And a chart of the performance on each file in Silesia. This is a loglog scatter plot, with log2 of decode speed on the x axis and log2 of compression ratio on the y axis. (so for example from LZMA to Kraken on "sao" is 4.68 steps on the x axis, that means 25.76X faster)

Oodle Kraken is superb on the AMD Jaguar chip that's in the PS4 and XBox One. Most decompressors really struggle to run fast on those platforms, but not Kraken.

It's hard to write about Oodle Kraken without sounding ridiculous. It's really a huge step in data compression, where huge steps almost never happen.

6/09/2015

Goodbye and Hello

Well, fuck me. Google has broken the older GData API for posting to blogger.

I understand progress has to happen and so on, and older APIs have to get retired sometimes. Well, no not really; that's not actually what happens in the modern world. I'm sick of the slap-dash upgrading and deprecating that has nothing to do with necessity and is just random chaos. You all can fuck around with it if you want. Not me. I love algorithms. I love programming when the problems are inherent, mathematical problems. Not problems like this fucking API doesn't do what it says it does, or this shit does different things in different versions so I have to detect that and hack it and, oh crap my platform sdk updated and nothing works any more and fuck me.

I think this blog (on Blogger) is probably dead. I can't be bothered to fix my poster (working in C# is a nightmare). Goodbye.

You can read the raw text blog at http://www.cbloom.com/rants.html

also Hello!

For a little while I've been writing a new blog.

It was inspired by el trastero | de IƱigo Quilez which is a fabulous blog. el trastero has some little technical thoughts some times, but also personal stuff, and lots of humanity. I love it. It's how my blog started, and somewhere along the way I lost the point. So I started writing a new blog, inspired by my old blog.

It's called "rambles", and it's here : http://www.cbloom.com/rambles.html

It's personal and inappropriate and you probably shouldn't read it.

Goodbye and hello.

5/25/2015

05-25-15 - The Anti-Patent Patent Pool

The idea of the Anti-Patent Patent Pool is to destroy the system using the system.

The Anti-Patent Patent Pool is an independent patent licensing organization. (Hence APPP)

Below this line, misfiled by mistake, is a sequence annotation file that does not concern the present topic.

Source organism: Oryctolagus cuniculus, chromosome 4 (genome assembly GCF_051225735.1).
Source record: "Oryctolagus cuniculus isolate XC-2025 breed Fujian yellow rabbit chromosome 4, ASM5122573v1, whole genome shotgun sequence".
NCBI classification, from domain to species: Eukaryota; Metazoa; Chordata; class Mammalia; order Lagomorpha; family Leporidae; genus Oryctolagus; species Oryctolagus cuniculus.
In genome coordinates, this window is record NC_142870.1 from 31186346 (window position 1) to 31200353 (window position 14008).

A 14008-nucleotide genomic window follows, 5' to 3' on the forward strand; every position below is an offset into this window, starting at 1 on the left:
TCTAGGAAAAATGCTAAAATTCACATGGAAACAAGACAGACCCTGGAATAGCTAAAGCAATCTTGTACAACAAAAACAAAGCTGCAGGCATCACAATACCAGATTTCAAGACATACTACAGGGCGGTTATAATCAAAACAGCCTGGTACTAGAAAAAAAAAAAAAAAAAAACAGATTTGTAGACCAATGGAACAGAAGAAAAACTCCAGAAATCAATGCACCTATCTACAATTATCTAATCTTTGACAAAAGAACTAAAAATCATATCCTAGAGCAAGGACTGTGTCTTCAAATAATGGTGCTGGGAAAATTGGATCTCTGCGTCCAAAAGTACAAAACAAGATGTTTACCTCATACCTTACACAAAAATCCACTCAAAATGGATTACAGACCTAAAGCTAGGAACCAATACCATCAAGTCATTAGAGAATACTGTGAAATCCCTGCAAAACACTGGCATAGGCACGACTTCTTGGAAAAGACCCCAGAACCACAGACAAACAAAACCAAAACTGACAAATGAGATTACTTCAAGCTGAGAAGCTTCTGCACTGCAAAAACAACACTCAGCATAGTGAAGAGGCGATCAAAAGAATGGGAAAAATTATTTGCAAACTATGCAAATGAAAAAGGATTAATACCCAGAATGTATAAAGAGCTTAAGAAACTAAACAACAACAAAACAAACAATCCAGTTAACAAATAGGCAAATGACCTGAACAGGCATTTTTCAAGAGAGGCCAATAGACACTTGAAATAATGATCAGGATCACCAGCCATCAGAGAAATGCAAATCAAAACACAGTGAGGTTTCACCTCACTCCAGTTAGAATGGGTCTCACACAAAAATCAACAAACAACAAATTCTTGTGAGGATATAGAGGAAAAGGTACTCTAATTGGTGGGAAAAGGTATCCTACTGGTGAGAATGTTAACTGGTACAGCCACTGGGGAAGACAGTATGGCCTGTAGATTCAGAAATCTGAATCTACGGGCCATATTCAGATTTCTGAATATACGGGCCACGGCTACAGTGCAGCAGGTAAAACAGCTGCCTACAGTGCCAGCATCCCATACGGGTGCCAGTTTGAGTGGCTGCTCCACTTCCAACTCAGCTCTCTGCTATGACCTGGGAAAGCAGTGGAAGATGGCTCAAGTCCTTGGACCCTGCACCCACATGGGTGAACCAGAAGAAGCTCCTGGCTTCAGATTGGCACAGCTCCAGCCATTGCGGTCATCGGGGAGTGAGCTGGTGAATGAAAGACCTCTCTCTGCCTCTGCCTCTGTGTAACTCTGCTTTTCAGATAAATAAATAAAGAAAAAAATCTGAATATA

One option would be to just allow anyone to use those patents free of charge.

A more aggressive option would be a viral licensing model. (like the GPL, which has completely failed, so hey, maybe not). The idea of the viral licensing model is like this :

Anyone who owns no patents may use any patent in the APPP for free (if you currently own patents, you may donate them to the APPP).

If you wish to own patents, then you must pay a fee to license from the APPP. That fee is used to fund the APPP's activities, the most expensive being legal defense of its own patents, and legal attacks on other patents that it deems to be illegal or too broad.

(* = we'd have to be aggressive about going after companies that make a subsidiary to use APPP patents while still owning patents in the parent corporation)

The tipping point for the APPP would be to get a few patents that are important enough that major players need to either join the APPP (donate all their patents) or pay a large license.

The APPP provides a way for people who want their work to be free to ensure that it is free. In the current system this is hard to do without owning a patent, and owning a patent and enforcing it is hard to do without money.

The APPP pro-actively watches all patent submissions and objects to ones that cover prior art, are obvious and trivial, or excessively broad. It greatly reduces the issuance of junk patents, and fights ones that are mistakenly issued. (the APPP maintains a public list of patents that it believes to be junk, which it will help you fight if you choose to use the covered algorithms). (Obviously some of these activities have to be phased in over time as the APPP gets more money).

The APPP provides a way for small companies and individuals that cannot afford the lawyers to defend their work to be protected. When some evil behemoth tries to stop you from using algorithms that you believe you have a legal right to, rather than fight it yourself, you simply donate your work to the APPP and they fight for you.

Anyone who simply wants to ensure that they can use their own inventions could use the APPP.